Support for injured motorists, if they can afford it
Published on June 3, 2022 by Matthew Forshaw
A recent decision of the Personal Injury Commission (“PIC”) has outlined a significant legislative flaw in NSW’s CTP scheme and rendered injured motorists powerless to overturn adverse decisions about their treatment made by insurers unless they have pockets deep enough to afford the treatment themselves.
In Obeid v AAI Ltd t/as AAMI  NSWPICMP 76, the claimant was injured in a motor vehicle accident that occurred in March 2020. The insurer accepted that they insured the owner and driver of the other motor vehicle and therefore were liable to pay Mr Obeid any damages and/or statutory compensation entitlements, whilst also accepting that he had suffered a non-minor injury meaning that liability to make statutory payments extended beyond the 26-week period, as required by the Motor Accident Injuries Act 2017 (the “MAI Act”).
Mr Obeid’s treating specialist recommended an arthroscopy and rotator cuff repair of the accepted right shoulder injury, while his pain specialist recommended a pain management program which included diagnostic lumbar facet joint block and caudal epidural block.
The insurer denied these proposed treatments both at first instance and after internal review, though they did agree to pay some aspects of the pain management program.
As a result of the declinature, Mr Obeid filed Applications with the PIC for determination of the dispute.
The PIC referred the dispute to Medical Assessor Woo to determine whether either treatment related to the injury caused by the subject accident and, if so, if they are reasonable and necessary.
Following an examination, the PIC issued a medical assessment certificate in which Medical Assessor Woo found that Mr Obeid aggravated a pre-existing degenerative rotator cuff tear and sustained a soft tissue injury to the lumbar spine in the motor accident. The Medical Assessor otherwise concluded that neither of the treatments relate to the injury caused by the motor accident or were reasonable and necessary in the circumstances.
An application for referral to a review panel was made within the requisite timeframes and the President’s Delegate referred the dispute to the Review Panel as they were satisfied that there was reasonable cause to suspect that the medical assessment was incorrect in a material respect having regard to the particulars set out in the application.
Both parties made submissions to the Review Panel. Of most relevance, the insurer submitted that the application must be dismissed because the subject matter of the dispute was not a “medical assessment matter” for the purposes of Schedule 2 clause 2(b) of the MAI Act. They submitted that the matter in issue is the question of the insurer declining to fund proposed treatment and that a fair reading of those provisions concern treatment already “provided” to the claimant.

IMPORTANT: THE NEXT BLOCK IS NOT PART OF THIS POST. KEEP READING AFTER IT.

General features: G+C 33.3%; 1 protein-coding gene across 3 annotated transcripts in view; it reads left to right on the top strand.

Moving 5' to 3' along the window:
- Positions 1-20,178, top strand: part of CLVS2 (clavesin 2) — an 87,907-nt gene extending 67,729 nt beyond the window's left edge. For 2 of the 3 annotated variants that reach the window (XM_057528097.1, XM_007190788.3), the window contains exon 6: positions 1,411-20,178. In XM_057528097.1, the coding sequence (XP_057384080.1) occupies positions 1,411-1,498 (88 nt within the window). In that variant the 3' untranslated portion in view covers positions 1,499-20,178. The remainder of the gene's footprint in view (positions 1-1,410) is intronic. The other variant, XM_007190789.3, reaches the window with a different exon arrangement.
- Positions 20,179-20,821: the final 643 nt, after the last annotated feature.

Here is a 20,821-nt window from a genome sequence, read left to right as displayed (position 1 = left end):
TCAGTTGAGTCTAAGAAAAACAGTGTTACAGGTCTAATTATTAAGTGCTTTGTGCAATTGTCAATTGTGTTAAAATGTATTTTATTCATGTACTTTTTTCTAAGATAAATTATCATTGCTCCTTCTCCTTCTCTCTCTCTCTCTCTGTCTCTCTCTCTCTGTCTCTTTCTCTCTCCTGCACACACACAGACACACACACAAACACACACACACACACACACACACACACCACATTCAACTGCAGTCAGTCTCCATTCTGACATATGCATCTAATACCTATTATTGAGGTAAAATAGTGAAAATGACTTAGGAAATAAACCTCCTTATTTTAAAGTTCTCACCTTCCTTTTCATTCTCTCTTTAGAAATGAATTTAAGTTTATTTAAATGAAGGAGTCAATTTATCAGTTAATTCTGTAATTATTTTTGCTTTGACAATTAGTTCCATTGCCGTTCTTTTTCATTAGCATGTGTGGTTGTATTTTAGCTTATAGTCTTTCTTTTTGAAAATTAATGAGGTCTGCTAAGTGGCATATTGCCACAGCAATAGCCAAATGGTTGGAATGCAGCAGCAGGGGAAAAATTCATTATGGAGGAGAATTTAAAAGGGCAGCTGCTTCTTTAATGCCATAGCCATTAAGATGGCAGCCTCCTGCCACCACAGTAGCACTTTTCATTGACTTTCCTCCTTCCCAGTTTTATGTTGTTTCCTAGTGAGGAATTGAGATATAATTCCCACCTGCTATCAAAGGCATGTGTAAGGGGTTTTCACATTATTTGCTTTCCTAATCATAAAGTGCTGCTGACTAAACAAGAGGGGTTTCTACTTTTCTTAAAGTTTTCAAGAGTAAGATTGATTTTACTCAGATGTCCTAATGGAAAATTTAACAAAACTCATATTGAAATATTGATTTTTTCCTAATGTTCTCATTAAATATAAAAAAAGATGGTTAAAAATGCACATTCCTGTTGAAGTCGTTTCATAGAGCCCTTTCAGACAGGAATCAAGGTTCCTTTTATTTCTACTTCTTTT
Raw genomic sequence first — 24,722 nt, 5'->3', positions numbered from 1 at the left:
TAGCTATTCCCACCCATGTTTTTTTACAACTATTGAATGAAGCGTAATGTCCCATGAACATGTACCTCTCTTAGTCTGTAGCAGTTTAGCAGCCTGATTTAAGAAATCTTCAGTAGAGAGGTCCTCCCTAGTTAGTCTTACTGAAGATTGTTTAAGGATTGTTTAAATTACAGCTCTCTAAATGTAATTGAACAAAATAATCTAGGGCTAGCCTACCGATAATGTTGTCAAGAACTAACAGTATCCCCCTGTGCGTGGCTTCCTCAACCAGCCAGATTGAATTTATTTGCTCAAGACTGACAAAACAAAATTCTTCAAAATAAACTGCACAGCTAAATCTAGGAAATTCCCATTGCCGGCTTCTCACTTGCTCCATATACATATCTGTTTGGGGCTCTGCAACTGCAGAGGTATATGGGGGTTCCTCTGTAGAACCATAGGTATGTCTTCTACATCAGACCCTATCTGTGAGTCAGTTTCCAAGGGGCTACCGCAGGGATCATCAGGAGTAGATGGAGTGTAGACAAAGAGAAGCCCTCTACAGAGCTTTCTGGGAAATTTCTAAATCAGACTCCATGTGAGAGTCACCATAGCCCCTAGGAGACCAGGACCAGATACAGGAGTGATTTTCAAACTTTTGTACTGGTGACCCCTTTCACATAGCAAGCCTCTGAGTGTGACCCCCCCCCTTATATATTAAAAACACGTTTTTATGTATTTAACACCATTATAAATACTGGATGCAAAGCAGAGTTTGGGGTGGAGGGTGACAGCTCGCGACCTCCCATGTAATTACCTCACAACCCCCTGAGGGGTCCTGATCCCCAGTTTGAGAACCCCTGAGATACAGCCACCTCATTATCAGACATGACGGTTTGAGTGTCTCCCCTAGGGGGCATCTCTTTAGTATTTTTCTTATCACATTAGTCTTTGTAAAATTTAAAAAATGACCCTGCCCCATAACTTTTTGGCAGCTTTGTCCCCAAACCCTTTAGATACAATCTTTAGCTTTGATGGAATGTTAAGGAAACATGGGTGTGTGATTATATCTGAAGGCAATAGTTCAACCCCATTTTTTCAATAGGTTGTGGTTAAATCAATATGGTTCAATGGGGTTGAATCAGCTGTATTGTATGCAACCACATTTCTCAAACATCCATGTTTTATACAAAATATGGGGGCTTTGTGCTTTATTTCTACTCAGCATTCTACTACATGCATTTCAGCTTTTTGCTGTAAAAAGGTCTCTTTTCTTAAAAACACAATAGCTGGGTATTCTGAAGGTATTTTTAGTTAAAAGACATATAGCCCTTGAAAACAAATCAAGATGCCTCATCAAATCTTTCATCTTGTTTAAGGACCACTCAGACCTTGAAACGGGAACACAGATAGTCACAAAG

Unfortunately for injured motorists of NSW the Review Panel found that the dispute for the payment of future right shoulder surgery and future diagnostic blocks is not a medical assessment matter under the MAI Act. This is because a medical assessment matter is limited to “treatment and care provided to the injured person” (section 3.27(2)(b)) and by extension in section 3.24, to expenses incurred in providing treatment and care for the injured person.
The treatment has not been provided and no liability to pay for the treatment has been incurred. Accordingly, they found that the Medical Assessor and the Panel do not have the power to determine the dispute.
Worryingly, this decision effectively means that if the insurer denies approval for proposed treatment, then the dispute cannot be determined by the PIC, the only body an injured motorist would ordinarily have recourse to. This leaves them with the only course of action to pay for the treatment themselves, then have the dispute determined by the PIC after the fact. This would lead to a risk that they will not recover the expenses paid, as well as potentially provide immediate financial strain on the injured person. This is assuming that they can actually afford the treatment in the first place, which would often be unlikely in circumstances involving costly surgery.
The effect of Schedule 2 clause 2(b) of the MAI Act appears contrary to the intention that the government supposedly had when introducing the new CTP scheme in 2017. Indeed, the first object of the Act is “to encourage early and appropriate treatment and care to achieve optimum recovery of persons from injuries sustained in motor accidents and to maximise their return to work or other activities” (section 1.3(2)(a)). To deny an injured person access to review of an insurer’s decision to decline treatment completely discourages early and appropriate treatment and creates an inequitable playing field where the insurer can make adverse and potentially ill-informed decisions about treatment without any possible recourse against them, even when their decision making is flawed or unsound.
It is noted that the approach of the Review Panel in Obeid v AAI Ltd t/as AAMI has been adopted in a number of matters since the decision was made (AAI Limited t/as GIO v Smith  NSWPICMP 108; QBE Insurance (Australia) Limited v Ka’akah  NSWPICMP 223).
One would hope that the government acts to fix this power imbalance at the first possible opportunity to avoid an increased number of injured persons within the scheme from being prevented from accessing early and appropriate treatment.